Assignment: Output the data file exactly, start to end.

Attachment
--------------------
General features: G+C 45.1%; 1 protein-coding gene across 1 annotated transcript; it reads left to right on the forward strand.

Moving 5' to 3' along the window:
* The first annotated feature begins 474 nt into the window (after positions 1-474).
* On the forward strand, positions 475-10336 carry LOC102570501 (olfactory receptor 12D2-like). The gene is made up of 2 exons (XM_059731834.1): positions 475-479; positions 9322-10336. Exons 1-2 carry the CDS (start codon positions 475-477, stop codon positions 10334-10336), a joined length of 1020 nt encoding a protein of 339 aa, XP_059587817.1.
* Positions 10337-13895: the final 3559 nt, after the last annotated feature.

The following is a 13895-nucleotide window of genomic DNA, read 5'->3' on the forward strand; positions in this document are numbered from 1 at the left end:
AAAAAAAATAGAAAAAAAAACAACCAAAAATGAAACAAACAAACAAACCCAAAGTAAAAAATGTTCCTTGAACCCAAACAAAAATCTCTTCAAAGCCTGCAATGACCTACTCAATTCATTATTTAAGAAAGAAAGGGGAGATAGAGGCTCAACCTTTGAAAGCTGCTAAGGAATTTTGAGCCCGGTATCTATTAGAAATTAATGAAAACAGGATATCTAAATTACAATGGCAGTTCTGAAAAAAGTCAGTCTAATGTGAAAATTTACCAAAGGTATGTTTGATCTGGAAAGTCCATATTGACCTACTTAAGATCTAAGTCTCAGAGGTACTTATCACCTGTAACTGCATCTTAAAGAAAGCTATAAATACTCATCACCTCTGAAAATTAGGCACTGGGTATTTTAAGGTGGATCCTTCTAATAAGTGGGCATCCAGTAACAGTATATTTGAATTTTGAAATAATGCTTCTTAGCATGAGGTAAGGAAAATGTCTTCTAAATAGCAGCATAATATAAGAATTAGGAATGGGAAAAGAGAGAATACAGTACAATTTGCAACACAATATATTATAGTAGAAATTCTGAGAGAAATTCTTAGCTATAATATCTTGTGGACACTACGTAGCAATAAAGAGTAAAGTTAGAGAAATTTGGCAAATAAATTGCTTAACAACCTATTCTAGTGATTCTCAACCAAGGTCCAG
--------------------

General features: G+C 45.1%; 1 protein-coding gene across 1 annotated transcript; it reads left to right on the forward strand.

Moving 5' to 3' along the window:
* The first annotated feature begins 474 nt into the window (after positions 1-474).
* On the forward strand, positions 475-10336 carry LOC102570501 (olfactory receptor 12D2-like). The gene is made up of 2 exons (XM_059731834.1): positions 475-479; positions 9322-10336. Exons 1-2 carry the CDS (start codon positions 475-477, stop codon positions 10334-10336), a joined length of 1020 nt encoding a protein of 339 aa, XP_059587817.1.
* Positions 10337-13895: the final 3559 nt, after the last annotated feature.

The following is a 13895-nucleotide window of genomic DNA, read 5'->3' on the forward strand; positions in this document are numbered from 1 at the left end:
AAAAAAAATAGAAAAAAAAACAACCAAAAATGAAACAAACAAACAAACCCAAAGTAAAAAATGTTCCTTGAACCCAAACAAAAATCTCTTCAAAGCCTGCAATGACCTACTCAATTCATTATTTAAGAAAGAAAGGGGAGATAGAGGCTCAACCTTTGAAAGCTGCTAAGGAATTTTGAGCCCGGTATCTATTAGAAATTAATGAAAACAGGATATCTAAATTACAATGGCAGTTCTGAAAAAAGTCAGTCTAATGTGAAAATTTACCAAAGGTATGTTTGATCTGGAAAGTCCATATTGACCTACTTAAGATCTAAGTCTCAGAGGTACTTATCACCTGTAACTGCATCTTAAAGAAAGCTATAAATACTCATCACCTCTGAAAATTAGGCACTGGGTATTTTAAGGTGGATCCTTCTAATAAGTGGGCATCCAGTAACAGTATATTTGAATTTTGAAATAATGCTTCTTAGCATGAGGTAAGGAAAATGTCTTCTAAATAGCAGCATAATATAAGAATTAGGAATGGGAAAAGAGAGAATACAGTACAATTTGCAACACAATATATTATAGTAGAAATTCTGAGAGAAATTCTTAGCTATAATATCTTGTGGACACTACGTAGCAATAAAGAGTAAAGTTAGAGAAATTTGGCAAATAAATTGCTTAACAACCTATTCTAGTGATTCTCAACCAAGGTCCAG